I noticed that people use a random number in the RSA-OAEP padding scheme to avoid deterministic encryption. But in pkcs#7 people just use the padding size rather than some random bits. Doesn't it make AES deterministic?
They are different concepts and have different approaches. AES like any block cipher is a primitive and the encryption is performed by using the block cipher mode of operation. Like ECB,CBC,CTR,GCM,EAX...
The pkcs#7 padding or any other padding that is used to fill the last block to the block size with ambiguous remove, not designed for randomization. Even one can design a randomized padding mechanism it can affect at most 2 blocks without wasting the other blocks. Therefore not a good randomization point. Indeed, the CTR and OFB don't use padding at all.
The randomization ( probabilistic encryption) is achieved by using IV/nonce.
Since the insecure ECB doesn't use an IV, it doesn't have Indistinguishability under chosen CPA attack (Ind-CPA). This is the minimum requirement for modern Cryptography, but not enough. The other modes have IND-CPA.
Like other Authenticated Encryption modes, AES-GCM can have IND-CCA2. And we prefer the Authenticated Encryption ( with Associated Data (AEAD)) to use. The common modes are AES-GCM, ChaCha20-Poly1305, EAX, and CCM. TLS 1.3 standard has the AES-GCM, AES-CCM, and ChaCha20-Poly1305 AEAD cipher modes.
And note that Authenticated Encryption is a stronger notion, AEAD > IND-CCA.
One should note that IV/nonce is necessary but not sufficient for security. For example, the CBC IV must be more than a nonce, it must be unpredictable. For the CTR mode, the (key,IV) pair must never be reused ( similar to GCM mode since it uses CTR mode inside). There is a mode against the nonce misuse: SIV (Synthetic Initialization Vector) mode, it called a nonce-misuse resistant authenticated-encryption.
But in PKCS#7 people just use the padding size rather than some random bits. Doesn't it make AES deterministic?
The padding used for block ciphers is just used to make sure that the plaintext can be split up into message blocks. A few block cipher modes such as ECB and CBC require this due to the way they work. Note that CipherText Stealing (CTS) can be used instead if the expansion of the ciphertext is detrimental to the scheme. Most other modes don't require that the message is split into full blocks, so padding does not need to be applied at all.
The padding specified within PKCS#7 (which itself is not a padding standard, it defines the Cryptographic Message Syntax) is indeed fully deterministic. It only depends on the size of the plaintext message after all. The contents of the message are entirely inconsequential. For this reason it requires a full extra block even if the message is already a multiple of the block size. Without it you'd need some way to distinguish the final part of the message from the padding (e.g. using a length indicator at the start).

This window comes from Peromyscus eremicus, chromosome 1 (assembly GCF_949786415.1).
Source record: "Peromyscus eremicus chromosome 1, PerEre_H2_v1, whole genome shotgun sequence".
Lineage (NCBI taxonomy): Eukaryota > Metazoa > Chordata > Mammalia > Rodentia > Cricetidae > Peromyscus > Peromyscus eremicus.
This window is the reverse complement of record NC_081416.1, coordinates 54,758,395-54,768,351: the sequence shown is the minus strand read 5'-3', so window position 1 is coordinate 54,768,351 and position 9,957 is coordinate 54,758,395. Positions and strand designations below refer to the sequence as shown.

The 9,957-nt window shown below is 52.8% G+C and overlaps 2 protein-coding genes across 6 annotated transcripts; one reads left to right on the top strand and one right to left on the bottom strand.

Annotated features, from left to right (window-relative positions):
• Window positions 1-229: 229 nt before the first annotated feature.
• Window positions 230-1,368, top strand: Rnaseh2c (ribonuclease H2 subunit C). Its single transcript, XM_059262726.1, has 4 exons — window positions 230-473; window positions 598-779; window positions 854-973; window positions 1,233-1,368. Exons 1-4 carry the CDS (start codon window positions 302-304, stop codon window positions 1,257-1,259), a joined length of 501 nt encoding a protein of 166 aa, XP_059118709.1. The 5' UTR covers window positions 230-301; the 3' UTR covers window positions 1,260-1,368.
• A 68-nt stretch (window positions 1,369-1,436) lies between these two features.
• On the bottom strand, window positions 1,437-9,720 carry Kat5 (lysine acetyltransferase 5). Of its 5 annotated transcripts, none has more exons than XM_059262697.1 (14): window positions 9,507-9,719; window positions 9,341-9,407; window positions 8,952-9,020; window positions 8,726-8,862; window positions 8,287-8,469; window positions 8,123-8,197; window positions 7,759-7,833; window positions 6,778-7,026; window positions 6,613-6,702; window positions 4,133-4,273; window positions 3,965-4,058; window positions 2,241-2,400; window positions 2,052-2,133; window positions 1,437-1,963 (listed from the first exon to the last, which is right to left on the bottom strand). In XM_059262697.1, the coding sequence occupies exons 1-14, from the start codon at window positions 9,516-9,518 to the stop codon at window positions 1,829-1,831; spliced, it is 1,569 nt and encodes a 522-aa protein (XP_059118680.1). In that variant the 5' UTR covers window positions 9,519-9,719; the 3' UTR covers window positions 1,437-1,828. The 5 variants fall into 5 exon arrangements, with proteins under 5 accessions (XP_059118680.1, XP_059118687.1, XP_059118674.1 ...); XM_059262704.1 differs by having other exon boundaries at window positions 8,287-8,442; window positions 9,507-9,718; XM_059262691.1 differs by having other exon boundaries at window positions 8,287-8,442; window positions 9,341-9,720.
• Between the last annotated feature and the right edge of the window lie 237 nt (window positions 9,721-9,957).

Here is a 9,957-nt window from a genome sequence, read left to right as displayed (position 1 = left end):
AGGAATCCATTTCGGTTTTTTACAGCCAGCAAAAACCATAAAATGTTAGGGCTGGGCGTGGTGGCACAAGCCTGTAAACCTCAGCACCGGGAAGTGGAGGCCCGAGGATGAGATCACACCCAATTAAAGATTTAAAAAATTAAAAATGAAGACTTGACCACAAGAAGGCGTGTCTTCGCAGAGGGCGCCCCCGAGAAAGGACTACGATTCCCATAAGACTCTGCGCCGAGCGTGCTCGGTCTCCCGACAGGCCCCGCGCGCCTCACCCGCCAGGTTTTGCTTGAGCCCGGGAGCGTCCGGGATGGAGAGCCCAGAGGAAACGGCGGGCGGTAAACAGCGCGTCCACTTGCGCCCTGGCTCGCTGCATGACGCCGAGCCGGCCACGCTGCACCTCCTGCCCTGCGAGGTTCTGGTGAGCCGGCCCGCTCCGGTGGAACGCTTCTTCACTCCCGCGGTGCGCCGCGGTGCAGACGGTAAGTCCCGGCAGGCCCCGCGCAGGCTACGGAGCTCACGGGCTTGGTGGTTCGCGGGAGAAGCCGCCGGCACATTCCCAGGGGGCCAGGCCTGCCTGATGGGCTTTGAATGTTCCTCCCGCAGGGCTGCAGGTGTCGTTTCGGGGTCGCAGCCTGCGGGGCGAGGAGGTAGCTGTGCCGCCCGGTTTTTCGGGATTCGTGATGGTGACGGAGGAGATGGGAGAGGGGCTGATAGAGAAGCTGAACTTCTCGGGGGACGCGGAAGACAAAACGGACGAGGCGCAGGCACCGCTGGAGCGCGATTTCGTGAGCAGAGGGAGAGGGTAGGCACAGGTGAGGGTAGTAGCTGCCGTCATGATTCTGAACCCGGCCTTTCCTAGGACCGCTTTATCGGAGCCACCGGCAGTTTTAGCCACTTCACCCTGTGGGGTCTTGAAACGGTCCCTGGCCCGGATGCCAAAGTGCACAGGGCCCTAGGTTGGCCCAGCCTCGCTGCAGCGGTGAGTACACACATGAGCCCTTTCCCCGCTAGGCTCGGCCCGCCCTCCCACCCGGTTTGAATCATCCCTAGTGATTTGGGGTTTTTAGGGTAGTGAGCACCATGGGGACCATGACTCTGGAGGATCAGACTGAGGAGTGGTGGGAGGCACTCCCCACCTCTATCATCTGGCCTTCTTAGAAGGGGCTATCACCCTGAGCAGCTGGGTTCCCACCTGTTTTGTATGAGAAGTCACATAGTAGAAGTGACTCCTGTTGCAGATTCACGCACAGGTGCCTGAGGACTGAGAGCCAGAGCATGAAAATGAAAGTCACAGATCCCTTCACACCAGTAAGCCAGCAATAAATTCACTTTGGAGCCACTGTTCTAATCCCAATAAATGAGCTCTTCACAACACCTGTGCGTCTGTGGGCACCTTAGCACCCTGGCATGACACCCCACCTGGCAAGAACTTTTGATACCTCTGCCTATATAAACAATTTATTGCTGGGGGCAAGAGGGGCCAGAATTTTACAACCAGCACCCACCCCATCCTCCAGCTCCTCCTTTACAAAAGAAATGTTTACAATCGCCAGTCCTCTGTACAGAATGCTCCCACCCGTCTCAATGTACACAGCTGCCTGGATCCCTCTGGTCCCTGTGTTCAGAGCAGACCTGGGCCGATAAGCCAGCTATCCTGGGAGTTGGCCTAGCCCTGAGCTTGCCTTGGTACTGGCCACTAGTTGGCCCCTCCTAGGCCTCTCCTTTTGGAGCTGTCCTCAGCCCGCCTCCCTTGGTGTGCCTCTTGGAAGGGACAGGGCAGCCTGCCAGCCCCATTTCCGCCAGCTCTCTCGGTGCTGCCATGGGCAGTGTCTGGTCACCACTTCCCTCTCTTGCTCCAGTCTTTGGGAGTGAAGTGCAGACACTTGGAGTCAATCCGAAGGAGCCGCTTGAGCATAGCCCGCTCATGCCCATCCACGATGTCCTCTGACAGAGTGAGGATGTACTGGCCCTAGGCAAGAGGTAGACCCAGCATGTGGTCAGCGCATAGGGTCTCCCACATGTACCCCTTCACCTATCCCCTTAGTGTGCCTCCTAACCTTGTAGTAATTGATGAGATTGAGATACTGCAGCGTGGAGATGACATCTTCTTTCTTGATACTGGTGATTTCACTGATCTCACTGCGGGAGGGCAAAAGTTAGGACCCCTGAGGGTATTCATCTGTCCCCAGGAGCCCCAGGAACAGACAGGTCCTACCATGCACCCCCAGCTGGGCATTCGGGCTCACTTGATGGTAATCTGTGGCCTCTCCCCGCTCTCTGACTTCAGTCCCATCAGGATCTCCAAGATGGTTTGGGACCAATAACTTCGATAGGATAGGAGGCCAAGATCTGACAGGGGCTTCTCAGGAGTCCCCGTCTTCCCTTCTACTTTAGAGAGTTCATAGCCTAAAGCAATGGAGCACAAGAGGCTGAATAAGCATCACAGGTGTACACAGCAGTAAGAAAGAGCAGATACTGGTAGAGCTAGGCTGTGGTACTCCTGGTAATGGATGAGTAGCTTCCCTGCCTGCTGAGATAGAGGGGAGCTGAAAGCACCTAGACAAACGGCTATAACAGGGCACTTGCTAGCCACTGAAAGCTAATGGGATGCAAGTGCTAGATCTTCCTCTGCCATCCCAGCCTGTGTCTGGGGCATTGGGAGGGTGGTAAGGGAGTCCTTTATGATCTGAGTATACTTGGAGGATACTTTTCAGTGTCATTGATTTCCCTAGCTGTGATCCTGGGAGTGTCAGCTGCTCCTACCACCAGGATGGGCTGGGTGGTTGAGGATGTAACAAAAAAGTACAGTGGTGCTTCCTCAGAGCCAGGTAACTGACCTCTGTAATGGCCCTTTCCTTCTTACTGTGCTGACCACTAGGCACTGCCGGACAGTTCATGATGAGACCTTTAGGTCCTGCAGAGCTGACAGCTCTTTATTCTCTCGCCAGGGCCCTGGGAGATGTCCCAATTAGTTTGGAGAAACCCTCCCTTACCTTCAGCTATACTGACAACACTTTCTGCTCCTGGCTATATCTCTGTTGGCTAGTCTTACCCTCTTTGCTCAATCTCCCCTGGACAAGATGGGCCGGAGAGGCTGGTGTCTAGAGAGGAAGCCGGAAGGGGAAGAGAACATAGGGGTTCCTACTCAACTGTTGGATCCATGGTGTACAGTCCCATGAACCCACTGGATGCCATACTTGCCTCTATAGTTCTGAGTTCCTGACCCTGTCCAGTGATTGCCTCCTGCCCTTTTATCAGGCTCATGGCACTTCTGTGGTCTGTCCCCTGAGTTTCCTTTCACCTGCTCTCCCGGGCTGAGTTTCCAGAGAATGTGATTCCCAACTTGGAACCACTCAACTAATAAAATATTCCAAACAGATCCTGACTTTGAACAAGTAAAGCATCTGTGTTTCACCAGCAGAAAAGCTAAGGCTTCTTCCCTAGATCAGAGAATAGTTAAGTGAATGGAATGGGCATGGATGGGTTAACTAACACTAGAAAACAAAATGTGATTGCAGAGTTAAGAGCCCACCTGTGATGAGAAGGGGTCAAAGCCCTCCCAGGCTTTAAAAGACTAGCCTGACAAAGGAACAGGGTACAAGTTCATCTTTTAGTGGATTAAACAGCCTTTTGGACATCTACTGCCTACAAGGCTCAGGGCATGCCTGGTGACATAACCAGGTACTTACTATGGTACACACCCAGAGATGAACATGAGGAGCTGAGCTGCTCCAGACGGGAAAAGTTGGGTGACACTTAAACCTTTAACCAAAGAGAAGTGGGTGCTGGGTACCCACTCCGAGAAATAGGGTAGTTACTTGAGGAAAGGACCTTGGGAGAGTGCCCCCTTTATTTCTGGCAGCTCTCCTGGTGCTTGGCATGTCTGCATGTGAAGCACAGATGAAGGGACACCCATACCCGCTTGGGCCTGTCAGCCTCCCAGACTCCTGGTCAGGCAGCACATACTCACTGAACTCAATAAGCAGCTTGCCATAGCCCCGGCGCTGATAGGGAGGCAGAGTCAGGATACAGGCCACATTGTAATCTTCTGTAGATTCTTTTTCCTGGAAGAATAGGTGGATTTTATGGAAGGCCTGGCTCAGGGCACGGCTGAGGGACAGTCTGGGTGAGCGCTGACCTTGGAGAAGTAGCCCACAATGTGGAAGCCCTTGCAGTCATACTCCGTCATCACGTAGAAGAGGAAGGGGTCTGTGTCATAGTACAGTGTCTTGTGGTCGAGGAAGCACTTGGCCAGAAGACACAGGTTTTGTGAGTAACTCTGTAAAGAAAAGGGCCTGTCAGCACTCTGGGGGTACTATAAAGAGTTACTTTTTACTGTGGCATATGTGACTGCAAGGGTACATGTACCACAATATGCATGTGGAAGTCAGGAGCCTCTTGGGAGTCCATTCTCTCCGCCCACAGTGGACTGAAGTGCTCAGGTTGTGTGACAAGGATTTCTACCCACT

I noticed that people use a random number in the RSA-OAEP padding scheme to avoid deterministic encryption.
As indicated the padding is indeed not used to randomize the plaintext message. The many padding schemes used for RSA are required to make RSA secure. However, the padding of block ciphers doesn't play any role with regards to security. If anything, PKCS#7 padding makes the block cipher mode less secure. Padding Oracle attacks are a well known way to attack CBC mode in transport mode, for instance. These can be avoided by careful implementation - e.g. in older SSL/TLS up to 1.2 - or by verifying a MAC/signature before decryption.
The way to avoid deterministic encryption for block cipher modes is to use an IV. The key and IV together provide the randomization required. All IND-CPA secure mode modes of operation require an IV, otherwise the ciphertext message is easily distinguished from random: just encrypt the same message twice and you get the same ciphertext. The type of IV required depends on the mode of operation.
For CBC mode the IV needs to be fully unpredictable (which is usually translated into "random", although "randomized" would be a better term). Other modes - such as the common counter mode (CTR) used in GCM and many other schemes - simply require a nonce, a unique value. This can be enough for many modes because - to the attacker - the key is already indistinguishable from random. You just need a unique value to make sure that the ciphertext of (partially) identical messages cannot be compared.
RSA is entirely different as the RSA security entirely relies to a large degree on the padding. With AES you can encrypt a single message block with a random key and get a secure ciphertext. If you'd do that with RSA you may be vulnerable to attack. This can be easily seen by just encrypting the value zero: the ciphertext would be zero too. However, there are many, many other attacks on "textbook" RSA.
That's why RSA requires a secure padding mode such as OAEP to encrypt messages. OAEP is provable secure and is easier to secure against padding oracles. To avoid those altogether hybrid encryption using RSA-KEM can be used, which is a secure RSA mode that doesn't require any padding (it encapsulates a random key with the same size as the modulus, which is provably secure).